Can smoking marijuana cause meningitis?

February 2, 2018, 2:30 pm

Cryptococcus neoformans (


Cryptococcal meningitis in a daily cannabis smoker without evidence of immunodeficiency. Shapiro BB et al. BMJ Case Rep 2018 Jan 26 [Epub ahead of print]


Can smoking marijuana cause meningitis?

The question is not unreasonable. A wide range of pathogenic fungi — including Aspergillus and various Cryptococcus species — have been isolated from dispensary-grade medical marijuana samples. Concern that these pathogens could cause pneumonia or central nervous system infections has focussed on those with immunodeficiency, such as HIV and organ transplant patients.

This case report describes at 48-year-old California woman who presented to hospital with a “2-month history of progressive fatigue, dizziness, memory impairment, ataxia, and left-sided numbness and weakness.” She had a state medical marijuana card and reported smoking multiple “blunts” daily for the previous 35 years.

Tests were negative for HIV. Several days after admission, the patient developed lethargy and increasingly altered mental status. A lumbar puncture was performed, revealing increased white cell and protein with markedly low glucose (< 5 mg/dL.) CSF culture grew Cryptococcus neoformans.

The authors obtained nine samples of different strains of medical marijuana at the Bakersfield dispensary the patient frequented. All samples were contaminated by opportunistic fungi, including multiple Cryptococcal species and Aspergillus.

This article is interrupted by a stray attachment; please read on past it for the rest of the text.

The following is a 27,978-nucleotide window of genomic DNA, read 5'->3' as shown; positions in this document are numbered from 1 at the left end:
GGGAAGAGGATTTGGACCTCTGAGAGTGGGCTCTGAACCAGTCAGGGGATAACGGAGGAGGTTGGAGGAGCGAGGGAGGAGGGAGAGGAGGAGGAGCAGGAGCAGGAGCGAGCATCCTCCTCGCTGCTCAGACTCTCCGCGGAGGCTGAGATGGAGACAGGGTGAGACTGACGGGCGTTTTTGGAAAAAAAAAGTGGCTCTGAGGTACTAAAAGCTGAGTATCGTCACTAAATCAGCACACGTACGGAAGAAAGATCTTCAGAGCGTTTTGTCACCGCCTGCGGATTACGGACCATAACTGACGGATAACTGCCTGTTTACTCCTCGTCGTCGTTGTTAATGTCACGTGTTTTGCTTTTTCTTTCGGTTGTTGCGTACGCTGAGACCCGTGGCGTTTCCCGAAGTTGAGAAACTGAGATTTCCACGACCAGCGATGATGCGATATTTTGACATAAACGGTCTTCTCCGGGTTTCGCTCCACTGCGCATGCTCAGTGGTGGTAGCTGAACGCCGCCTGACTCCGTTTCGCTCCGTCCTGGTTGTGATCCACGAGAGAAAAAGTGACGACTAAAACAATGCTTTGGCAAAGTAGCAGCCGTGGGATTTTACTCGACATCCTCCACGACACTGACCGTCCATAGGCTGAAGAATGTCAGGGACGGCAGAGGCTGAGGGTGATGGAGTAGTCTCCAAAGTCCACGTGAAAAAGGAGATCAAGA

In the discussion section, the paper notes that both marijuana smoke and THC itself impair immune function in the lungs and CNS. However, I was not convinced by the authors’ suggestion that this patient was immunocompetent. The title states that she was “without evidence of immunodeficiency.” However, it seems to me the workup in that regard was inadequate. She was tested for HIV (negative) and to categorize lymphocyte count and subsets, but apparently not for T-celll function or any other immunological markers. Thus, its hard to know if the cryptococcal infection was caused by her marijuana use. The very fact that this is such an interesting case report demonstrates that the association, if causative, is exceedingly rare.

Related post:

Review: marijuana and health



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